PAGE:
Word division differs from Roman norms. Particles such as ya, na, si, kwa, ni are joined to the following noun, and possessives such as yangu and yako are joined to the preceding noun, but verbs are written as two words, with the subject and tense–aspect–mood morphemes separated from the object and root, as in aliye niambia "he who asked me".[20]
Noun classes

In common with all Bantu languages, Swahili grammar arranges nouns into a number of classes. The ancestral system had 22 classes (counting singular and plural as distinct according to the Meinhof system), with most Bantu languages sharing at least ten of these. Swahili employs sixteen: six classes that usually indicate singular nouns, five classes that usually indicate plural nouns, a class for abstract nouns, a class for verbal infinitives used as nouns, and three classes to indicate location.

        class     semantics     prefix     singular     translation     plural     translation
        1, 2     persons     m-/mu-, wa-     mtu     person     watu     persons
        3, 4     trees, natural forces     m-/mu-, mi-     mti     tree     miti     trees
        5, 6     groups, AUG     Ø/ji-, ma-     jicho     eye     macho     eyes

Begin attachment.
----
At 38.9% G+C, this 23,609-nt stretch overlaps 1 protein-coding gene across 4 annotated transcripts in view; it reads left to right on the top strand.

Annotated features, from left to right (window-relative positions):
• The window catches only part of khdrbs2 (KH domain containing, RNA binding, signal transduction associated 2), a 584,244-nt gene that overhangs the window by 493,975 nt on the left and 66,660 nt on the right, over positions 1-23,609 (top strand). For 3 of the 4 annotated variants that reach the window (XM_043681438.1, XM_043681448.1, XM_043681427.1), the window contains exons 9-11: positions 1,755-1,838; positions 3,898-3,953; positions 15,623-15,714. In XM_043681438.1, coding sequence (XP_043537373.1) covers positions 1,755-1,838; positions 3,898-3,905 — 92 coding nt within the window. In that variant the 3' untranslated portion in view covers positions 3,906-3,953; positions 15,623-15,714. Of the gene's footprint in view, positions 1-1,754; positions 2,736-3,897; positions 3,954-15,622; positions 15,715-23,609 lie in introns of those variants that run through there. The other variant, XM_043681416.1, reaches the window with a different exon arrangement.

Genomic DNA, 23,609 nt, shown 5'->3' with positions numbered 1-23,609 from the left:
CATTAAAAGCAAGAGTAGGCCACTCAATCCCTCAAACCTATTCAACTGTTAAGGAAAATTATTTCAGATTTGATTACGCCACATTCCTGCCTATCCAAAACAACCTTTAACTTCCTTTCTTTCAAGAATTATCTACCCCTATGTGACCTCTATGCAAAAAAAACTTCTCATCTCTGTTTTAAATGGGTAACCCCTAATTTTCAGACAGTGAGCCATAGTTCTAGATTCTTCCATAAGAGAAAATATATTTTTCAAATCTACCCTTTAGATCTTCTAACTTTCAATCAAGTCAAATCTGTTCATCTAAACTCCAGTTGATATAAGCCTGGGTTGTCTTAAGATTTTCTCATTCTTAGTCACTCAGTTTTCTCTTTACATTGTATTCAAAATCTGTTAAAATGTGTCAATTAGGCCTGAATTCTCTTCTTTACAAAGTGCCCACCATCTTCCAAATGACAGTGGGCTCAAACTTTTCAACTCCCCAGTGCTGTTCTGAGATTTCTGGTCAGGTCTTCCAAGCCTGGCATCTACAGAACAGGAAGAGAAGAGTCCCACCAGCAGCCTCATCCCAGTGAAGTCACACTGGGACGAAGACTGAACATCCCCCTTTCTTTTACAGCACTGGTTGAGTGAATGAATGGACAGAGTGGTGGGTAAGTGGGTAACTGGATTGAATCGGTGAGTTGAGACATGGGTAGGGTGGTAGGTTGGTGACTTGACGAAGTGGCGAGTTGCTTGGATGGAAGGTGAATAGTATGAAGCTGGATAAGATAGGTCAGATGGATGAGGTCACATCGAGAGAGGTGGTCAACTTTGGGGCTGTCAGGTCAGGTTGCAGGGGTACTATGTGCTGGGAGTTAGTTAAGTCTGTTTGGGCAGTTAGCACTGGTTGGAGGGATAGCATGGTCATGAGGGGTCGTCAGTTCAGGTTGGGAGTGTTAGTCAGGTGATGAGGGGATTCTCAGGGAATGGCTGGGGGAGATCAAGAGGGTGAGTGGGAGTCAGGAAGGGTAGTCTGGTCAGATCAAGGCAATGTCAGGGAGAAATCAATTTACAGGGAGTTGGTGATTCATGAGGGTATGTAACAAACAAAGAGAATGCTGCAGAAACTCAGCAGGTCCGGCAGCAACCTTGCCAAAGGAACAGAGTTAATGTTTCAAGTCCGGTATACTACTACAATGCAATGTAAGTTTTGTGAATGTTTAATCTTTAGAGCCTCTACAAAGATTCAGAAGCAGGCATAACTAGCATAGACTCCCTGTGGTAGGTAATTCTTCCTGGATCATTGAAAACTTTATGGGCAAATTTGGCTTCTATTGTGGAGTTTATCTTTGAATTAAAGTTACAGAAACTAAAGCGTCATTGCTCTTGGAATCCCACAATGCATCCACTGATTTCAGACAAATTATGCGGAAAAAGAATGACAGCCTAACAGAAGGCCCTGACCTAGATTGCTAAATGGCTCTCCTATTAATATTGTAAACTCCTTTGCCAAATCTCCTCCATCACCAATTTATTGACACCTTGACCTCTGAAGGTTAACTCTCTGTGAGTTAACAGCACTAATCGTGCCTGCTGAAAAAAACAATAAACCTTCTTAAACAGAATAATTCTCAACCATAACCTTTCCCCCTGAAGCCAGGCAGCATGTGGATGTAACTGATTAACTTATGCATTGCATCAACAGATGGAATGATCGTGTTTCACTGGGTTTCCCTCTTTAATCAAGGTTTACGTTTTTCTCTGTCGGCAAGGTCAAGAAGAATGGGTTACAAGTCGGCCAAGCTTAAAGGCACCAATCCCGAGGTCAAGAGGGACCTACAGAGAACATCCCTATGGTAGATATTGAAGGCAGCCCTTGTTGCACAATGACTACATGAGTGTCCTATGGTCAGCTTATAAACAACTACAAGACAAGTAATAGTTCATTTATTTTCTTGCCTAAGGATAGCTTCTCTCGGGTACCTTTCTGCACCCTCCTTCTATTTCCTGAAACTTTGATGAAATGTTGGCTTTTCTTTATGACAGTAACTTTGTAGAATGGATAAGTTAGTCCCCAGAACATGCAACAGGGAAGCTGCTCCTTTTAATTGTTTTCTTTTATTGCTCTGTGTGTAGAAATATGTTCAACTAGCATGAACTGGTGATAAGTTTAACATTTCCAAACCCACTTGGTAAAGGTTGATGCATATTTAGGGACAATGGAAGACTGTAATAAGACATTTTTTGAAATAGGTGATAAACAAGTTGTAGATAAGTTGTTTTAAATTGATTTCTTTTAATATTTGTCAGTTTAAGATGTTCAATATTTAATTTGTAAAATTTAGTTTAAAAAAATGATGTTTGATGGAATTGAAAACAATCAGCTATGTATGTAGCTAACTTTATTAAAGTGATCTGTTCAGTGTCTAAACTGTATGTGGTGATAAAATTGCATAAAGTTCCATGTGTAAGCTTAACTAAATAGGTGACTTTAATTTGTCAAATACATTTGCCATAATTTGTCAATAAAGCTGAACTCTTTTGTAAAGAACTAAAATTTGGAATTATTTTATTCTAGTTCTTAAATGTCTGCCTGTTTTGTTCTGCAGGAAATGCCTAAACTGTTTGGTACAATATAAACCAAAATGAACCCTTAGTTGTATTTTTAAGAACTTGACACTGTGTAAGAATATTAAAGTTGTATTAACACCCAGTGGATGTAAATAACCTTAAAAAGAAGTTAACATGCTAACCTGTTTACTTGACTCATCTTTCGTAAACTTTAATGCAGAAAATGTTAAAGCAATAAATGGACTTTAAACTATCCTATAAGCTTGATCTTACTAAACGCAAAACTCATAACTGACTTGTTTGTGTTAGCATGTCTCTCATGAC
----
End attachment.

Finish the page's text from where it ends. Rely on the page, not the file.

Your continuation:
7, 8     artefacts, DIM     ki-, vi-     kisu     knife     visu     knives
        9, 10     animals, loanwords, other     Ø/n-, Ø/n-     ndoto     dream     ndoto     dreams
        11, 12     extension     u-, Ø/n-     ua     fence, yard     nyua     fences
        14     abstraction     u-     utoto     childhood     –

Nouns beginning with m- in the singular and wa- in the plural denote animate beings, especially people. Examples are mtu, meaning 'person' (plural watu), and mdudu, meaning 'insect' (plural wadudu). A class with m- in the singular but mi- in the plural often denotes plants, such as mti 'tree', miti trees. The infinitive of verbs begins with ku-, e.g. kusoma 'to read'. Other classes are more difficult to categorize. Singulars beginning in ki- take plurals in vi-; they often refer to hand tools and other artefacts. This ki-/vi- alteration even applies to foreign words where the ki- was originally part of the root, so vitabu "books" from kitabu "book" (from Arabic kitāb "book"; similar to how Arabic itself deals with the name Alexandria). This class also contains languages (such as the name of the language Kiswahili), and diminutives, which had been a separate class in earlier stages of Bantu. Words beginning with u- are often abstract, with no plural, e.g. utoto 'childhood'.

A fifth class begins with n- or m- or nothing, and its plural is the same. Another class has ji- or no prefix in the singular, and takes ma- in the plural; this class is often used for augmentatives. When the noun itself does not make clear which class it belongs to, its concords do. Adjectives and numerals commonly take the noun prefixes, and verbs take a different set of prefixes.